Friday, July 30, 2010

Confessing to murder

 I did two things today that were out of character for me.

First, I worked on my novel all day when I should have been working for pay (I have a fair number of editing projects stacked up with short timeframes). I'm usually a very good girl but today I just needed to play hookey. I wrote for four hours, wrote three chapters, and it just flowed like water. What a treat!

The second thing I did was kill off a major character. There's been death already in this book but it came unexpectedly, almost as if I had nothing to do with it--I just wrote it down. But this murder was carefully planned and executed. And it was grizzly and shocking to the listeners in the closing circle at Writing Friday. But it had to be done.

Of course, the nice thing about fiction is I can undo it if the story needs it to be otherwise. A very satisfying writing day, all told.

Wednesday, July 28, 2010

Other ways of working on a book

At Writing Friday last week, I made a commitment to do two sessions of writing on my novel before the next Friday. Today is Wednesday, it's nearly noon, and I haven't done anything. Well, maybe that's not true. I haven't done any physical writing. I'm deep in several editing projects that are requiring a lot of computer time. So maybe more computer time just isn't it this week.

So instead, I've been working on the novel while I do the treadmill at the gym. I'm playing out scenarios, asking myself some good questions, imagining scenes.

Then I come home and take notes, write down the questions and some possible answers, explore possibilities.

I'm declaring myself fulfilled on my commitment!

Sunday, July 25, 2010

Write what you (don't) know

This afternoon I watched a most interesting TED talk by a Turkish writer, Elif Shafat, who argued that assuming that writers from other cultures should write fiction that depicts their culture (some of her critics have chided her for not writing stories about unhappy Turkish women); in other words, they should be fictional cultural ambassadors). She observed that this is an unfortunate way of clipping a writer's creative wings.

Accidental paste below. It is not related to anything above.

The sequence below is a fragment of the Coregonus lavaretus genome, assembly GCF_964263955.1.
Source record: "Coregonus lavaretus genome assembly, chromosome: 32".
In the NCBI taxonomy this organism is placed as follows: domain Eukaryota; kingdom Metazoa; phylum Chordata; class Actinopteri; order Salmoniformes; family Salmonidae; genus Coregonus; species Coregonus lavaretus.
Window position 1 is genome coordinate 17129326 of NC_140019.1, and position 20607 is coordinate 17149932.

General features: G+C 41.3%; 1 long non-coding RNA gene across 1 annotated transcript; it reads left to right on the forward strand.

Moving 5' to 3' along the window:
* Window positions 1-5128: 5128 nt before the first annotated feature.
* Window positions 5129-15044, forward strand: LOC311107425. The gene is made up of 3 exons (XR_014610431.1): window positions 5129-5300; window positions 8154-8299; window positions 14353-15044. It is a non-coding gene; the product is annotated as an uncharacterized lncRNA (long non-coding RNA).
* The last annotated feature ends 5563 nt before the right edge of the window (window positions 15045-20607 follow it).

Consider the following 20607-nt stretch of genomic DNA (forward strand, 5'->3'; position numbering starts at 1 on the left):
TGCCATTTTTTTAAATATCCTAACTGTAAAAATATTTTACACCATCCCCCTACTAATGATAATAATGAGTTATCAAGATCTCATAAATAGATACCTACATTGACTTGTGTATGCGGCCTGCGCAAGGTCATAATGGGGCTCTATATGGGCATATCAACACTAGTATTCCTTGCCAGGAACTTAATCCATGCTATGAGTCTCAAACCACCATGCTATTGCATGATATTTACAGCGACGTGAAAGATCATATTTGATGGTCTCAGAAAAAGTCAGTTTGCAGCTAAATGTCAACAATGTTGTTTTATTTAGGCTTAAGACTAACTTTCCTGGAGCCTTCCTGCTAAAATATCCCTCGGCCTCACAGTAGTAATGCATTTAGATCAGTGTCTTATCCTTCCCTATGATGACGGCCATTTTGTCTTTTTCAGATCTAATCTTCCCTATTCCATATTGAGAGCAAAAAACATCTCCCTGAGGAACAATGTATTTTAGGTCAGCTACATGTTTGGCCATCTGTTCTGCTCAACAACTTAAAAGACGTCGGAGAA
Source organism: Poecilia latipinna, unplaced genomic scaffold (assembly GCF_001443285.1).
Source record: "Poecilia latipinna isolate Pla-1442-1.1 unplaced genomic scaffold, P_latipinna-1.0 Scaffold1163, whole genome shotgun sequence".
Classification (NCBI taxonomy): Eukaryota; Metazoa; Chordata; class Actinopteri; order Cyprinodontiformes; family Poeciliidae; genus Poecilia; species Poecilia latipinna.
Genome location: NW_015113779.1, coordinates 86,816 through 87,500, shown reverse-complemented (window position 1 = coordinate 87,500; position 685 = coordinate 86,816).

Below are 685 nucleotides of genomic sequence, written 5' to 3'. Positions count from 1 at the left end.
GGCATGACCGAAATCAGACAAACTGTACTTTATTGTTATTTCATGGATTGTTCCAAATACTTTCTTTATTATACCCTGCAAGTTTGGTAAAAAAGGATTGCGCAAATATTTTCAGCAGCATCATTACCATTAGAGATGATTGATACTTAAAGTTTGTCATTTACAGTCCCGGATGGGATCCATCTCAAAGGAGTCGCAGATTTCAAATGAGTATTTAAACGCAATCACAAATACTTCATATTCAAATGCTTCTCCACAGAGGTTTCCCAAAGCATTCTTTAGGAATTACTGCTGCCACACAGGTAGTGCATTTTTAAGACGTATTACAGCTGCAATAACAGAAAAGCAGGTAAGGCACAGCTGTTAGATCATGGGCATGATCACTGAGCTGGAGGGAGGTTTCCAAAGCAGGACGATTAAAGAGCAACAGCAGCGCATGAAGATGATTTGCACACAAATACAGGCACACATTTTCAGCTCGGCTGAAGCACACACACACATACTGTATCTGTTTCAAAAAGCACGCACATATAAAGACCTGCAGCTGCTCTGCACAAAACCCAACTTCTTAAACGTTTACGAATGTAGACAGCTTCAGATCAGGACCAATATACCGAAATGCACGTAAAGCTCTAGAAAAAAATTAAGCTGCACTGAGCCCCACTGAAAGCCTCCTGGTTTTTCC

She also mentioned the old adage that we should write what we know. But if that is the case, how then does a man write from a woman's point of view? Or a gay person lovingly craft straight characters? Or a creator of detective fiction write from inside the mind of a serial killer? Research will only take us so far.

Even more importantly, how do we create fictional worlds (science fiction or fantasy)? How many of us are on speaking terms with werewolves, zombies, or vampires?

When I started writing my first novel, Witnessing the Creation, it quickly became clear that the protagonist was going to be a male painter in his 30s. I've never been male, am no longer in my 30s, and while I do paint, I'm not sure I can describe the internal life of a painter. But Jake, the painter, had clearly chosen me and readers have found him a highly sympathetic and successful character. Similarly, they loved hating my villain, an older male alcoholic.

Fiction, Shafat argued, is fiction. It's made-up, it's created. Maybe there are some biographical pieces. Jake and I certainly shared some emotional characteristics. But it was my imagination at work, my ability to weave story out of the truth and out of some capacity that we humans have to make stuff up.

Whether we're from Turkey or from Kansas, we should be encouraged to write what bubbles up for us, not boxed into genres or subject matter that suits either the marketplace or preconceptions.

If you want to listen to Shafat, here is the link: